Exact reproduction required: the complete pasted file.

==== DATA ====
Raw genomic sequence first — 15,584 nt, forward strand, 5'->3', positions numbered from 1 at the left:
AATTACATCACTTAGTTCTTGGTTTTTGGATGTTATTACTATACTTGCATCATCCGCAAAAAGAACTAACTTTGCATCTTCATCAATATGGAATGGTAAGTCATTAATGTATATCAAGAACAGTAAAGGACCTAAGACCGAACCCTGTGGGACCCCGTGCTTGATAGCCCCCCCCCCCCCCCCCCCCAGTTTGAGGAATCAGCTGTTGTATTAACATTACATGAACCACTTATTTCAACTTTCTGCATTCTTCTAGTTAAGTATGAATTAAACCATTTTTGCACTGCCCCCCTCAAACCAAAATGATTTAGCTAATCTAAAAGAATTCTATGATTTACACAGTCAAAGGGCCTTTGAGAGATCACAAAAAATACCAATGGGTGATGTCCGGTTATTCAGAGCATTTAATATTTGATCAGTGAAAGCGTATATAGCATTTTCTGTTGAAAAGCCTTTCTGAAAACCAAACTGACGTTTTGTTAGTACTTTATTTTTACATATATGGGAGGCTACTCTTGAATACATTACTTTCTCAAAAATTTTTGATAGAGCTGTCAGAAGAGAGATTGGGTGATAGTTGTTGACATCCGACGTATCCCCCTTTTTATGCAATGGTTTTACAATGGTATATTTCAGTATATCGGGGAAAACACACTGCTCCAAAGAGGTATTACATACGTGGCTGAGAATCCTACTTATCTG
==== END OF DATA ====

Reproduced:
Raw genomic sequence first — 15,584 nt, forward strand, 5'->3', positions numbered from 1 at the left:
AATTACATCACTTAGTTCTTGGTTTTTGGATGTTATTACTATACTTGCATCATCCGCAAAAAGAACTAACTTTGCATCTTCATCAATATGGAATGGTAAGTCATTAATGTATATCAAGAACAGTAAAGGACCTAAGACCGAACCCTGTGGGACCCCGTGCTTGATAGCCCCCCCCCCCCCCCCCCCCAGTTTGAGGAATCAGCTGTTGTATTAACATTACATGAACCACTTATTTCAACTTTCTGCATTCTTCTAGTTAAGTATGAATTAAACCATTTTTGCACTGCCCCCCTCAAACCAAAATGATTTAGCTAATCTAAAAGAATTCTATGATTTACACAGTCAAAGGGCCTTTGAGAGATCACAAAAAATACCAATGGGTGATGTCCGGTTATTCAGAGCATTTAATATTTGATCAGTGAAAGCGTATATAGCATTTTCTGTTGAAAAGCCTTTCTGAAAACCAAACTGACGTTTTGTTAGTACTTTATTTTTACATATATGGGAGGCTACTCTTGAATACATTACTTTCTCAAAAATTTTTGATAGAGCTGTCAGAAGAGAGATTGGGTGATAGTTGTTGACATCCGACGTATCCCCCTTTTTATGCAATGGTTTTACAATGGTATATTTCAGTATATCGGGGAAAACACACTGCTCCAAAGAGGTATTACATACGTGGCTGAGAATCCTACTTATCTG